October 8, 2013 > Common Cores?
Nearly every state, including California, has adopted the Common Core education standards intended to make every student ready for adult life upon high school graduation. In spite of vehement comments from pundits and professors, the only substantive criticism at this time is the troublesome implementation, which is a bunch of standardized testing (and the likely Òteaching to the testÓ).
So far, the State needs:
¥ 2 years to Implement
¥ 2 more years to Regret, I mean, Review Outcomes
¥ 2 more years at least to Implement a New System
So we have at minimum a 6-year lead time for change. I am of the belief that we must pass through the criticism stage (students only whine for four years at each school) and focus on how schools can acquire and sustain competitive advantages while coping with the Common Core standards.
In my broad experiences as an educator, there is nothing challenging about getting the masses to excel at standardized tests. When SAT prep courses and coaches became prevalent, getting a 1600 (now a 2400) was not so phenomenal. I recently took a practice exam from Smarter Balanced, CaliforniaÕs newly designed test provider, and already I can imagine test prep curricula that others and I could sell to the highest bidding schools (who would receive extra funding from the state as a result of an equitable test prep investment).
But over time, no school would have a sizeable advantage over another, due to an Òarms race,Ó and Òteaching to the testÓ is not a meaningful education.
Post high school employers will still want technical skills, perhaps more than ever. Regional Occupational Programs (ROPs) or their equivalents will add to distinct advantages. General education teaching will be phased out (aside from STEM), and teaching demand for direct careers (medical assisting, construction, etc.) will spike. High schools which enhance relationship with ROPs will be deemed indispensable by the funding authorities in spite of common core results. Ironically, local schools with savvy strategists will lash out against the State and establish themselves as the lynchpins of practical education.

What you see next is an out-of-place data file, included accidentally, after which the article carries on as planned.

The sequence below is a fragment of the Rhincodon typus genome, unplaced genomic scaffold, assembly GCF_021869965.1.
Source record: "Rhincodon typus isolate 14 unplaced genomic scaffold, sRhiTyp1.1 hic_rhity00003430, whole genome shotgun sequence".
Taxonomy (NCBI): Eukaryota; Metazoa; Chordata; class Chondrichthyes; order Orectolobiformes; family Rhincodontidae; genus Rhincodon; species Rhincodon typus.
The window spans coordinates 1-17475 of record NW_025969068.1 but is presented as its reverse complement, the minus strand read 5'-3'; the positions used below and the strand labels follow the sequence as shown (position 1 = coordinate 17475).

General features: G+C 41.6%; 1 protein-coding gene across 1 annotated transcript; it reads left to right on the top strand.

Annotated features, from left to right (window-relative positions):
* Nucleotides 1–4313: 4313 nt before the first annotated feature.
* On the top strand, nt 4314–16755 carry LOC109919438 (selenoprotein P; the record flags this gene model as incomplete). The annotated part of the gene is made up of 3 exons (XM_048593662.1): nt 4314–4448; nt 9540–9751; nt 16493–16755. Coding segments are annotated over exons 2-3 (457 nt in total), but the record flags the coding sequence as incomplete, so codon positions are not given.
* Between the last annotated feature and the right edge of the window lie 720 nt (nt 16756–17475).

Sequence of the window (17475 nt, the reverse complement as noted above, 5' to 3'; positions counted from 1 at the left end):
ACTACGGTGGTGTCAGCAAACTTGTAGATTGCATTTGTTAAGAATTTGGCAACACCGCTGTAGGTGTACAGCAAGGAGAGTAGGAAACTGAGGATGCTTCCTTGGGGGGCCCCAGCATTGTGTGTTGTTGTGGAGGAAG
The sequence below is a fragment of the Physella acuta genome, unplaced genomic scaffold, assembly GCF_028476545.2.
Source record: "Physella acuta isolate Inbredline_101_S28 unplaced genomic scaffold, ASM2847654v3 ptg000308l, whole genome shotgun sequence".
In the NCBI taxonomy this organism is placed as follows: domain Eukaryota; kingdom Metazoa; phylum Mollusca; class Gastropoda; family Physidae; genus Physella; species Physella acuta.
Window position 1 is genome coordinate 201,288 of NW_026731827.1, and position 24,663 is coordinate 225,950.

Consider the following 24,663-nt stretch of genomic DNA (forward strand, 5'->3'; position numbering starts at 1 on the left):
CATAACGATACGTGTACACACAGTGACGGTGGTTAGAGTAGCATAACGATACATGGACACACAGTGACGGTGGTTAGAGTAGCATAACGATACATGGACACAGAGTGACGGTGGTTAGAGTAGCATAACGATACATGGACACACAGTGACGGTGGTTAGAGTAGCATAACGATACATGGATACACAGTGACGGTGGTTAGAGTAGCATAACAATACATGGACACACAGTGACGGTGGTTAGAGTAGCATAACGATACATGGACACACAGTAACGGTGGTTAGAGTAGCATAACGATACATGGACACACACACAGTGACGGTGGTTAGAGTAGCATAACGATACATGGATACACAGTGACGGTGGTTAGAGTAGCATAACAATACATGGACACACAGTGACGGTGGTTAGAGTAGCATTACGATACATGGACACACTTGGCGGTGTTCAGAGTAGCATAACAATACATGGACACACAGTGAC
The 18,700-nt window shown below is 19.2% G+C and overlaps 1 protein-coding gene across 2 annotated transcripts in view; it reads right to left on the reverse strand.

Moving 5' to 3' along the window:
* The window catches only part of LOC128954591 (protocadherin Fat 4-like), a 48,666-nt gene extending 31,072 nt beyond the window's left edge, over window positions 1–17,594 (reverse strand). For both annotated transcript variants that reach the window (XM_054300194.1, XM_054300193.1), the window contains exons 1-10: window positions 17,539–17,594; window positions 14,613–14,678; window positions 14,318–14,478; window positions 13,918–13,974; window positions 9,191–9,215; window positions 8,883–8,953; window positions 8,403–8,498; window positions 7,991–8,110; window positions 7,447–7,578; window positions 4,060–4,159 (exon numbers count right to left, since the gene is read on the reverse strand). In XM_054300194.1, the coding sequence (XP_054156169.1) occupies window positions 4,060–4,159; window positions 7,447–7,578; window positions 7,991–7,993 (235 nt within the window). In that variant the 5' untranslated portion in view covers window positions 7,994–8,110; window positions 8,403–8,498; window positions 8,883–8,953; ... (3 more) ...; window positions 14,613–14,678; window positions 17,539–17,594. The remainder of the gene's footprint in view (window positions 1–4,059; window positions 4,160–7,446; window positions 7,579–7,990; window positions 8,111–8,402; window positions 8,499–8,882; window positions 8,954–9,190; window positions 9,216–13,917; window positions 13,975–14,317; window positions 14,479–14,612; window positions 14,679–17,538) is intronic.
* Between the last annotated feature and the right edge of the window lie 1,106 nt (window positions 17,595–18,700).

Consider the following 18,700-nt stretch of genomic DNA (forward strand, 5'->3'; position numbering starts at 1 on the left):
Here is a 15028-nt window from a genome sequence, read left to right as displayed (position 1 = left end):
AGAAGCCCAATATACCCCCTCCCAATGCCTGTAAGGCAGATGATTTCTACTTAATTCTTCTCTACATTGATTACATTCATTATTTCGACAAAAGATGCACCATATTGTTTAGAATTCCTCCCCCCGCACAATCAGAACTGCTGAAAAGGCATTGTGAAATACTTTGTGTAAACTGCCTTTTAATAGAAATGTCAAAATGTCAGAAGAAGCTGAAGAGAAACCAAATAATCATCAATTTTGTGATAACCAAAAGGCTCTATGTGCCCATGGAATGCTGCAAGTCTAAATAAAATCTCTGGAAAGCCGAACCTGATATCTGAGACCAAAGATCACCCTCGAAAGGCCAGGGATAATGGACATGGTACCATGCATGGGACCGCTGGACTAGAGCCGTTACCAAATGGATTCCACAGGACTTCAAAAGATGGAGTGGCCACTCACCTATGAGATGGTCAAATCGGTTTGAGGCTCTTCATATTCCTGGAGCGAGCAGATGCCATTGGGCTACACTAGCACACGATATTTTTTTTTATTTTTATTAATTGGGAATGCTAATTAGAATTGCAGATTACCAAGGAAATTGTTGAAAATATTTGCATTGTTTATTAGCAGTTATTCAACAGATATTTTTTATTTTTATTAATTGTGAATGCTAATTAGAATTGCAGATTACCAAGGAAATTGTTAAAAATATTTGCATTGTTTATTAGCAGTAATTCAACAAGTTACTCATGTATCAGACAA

Meanwhile, college admissions will give less emphasis to the core skills and seek portfolios of creativity. General Education teachers will have a narrow window of opportunity to push for an in-school academy of creative workmanship in business, arts, or any pursuit. Funding will likely come from business partners or specialized colleges (or from scoring highest on Smarter Unbalanced tests). In essence, the teachers to be phased out will push for home-grown equivalents of ROPs.
Extracurricular activities will expand for more ambitious school districts. Salaries for General Ed teachers will be cut in favor of assembly-level instructors for Core. Cost savings will transfer to more afterschool programs (French club might prove to be a UC breaking-point in the next six years). Some of these clubs might prove to be extensions of new academies mentioned above or student-grown work-functional clubs (e.g. the automotive team).
Effective principals and district boards will quickly elicit help to restructure curricula to strengthen the limbs, the peripheries. This will create a student body fit to win the race and provide a gold medal to truly innovative district boards, administrators, teachers, students, and parents.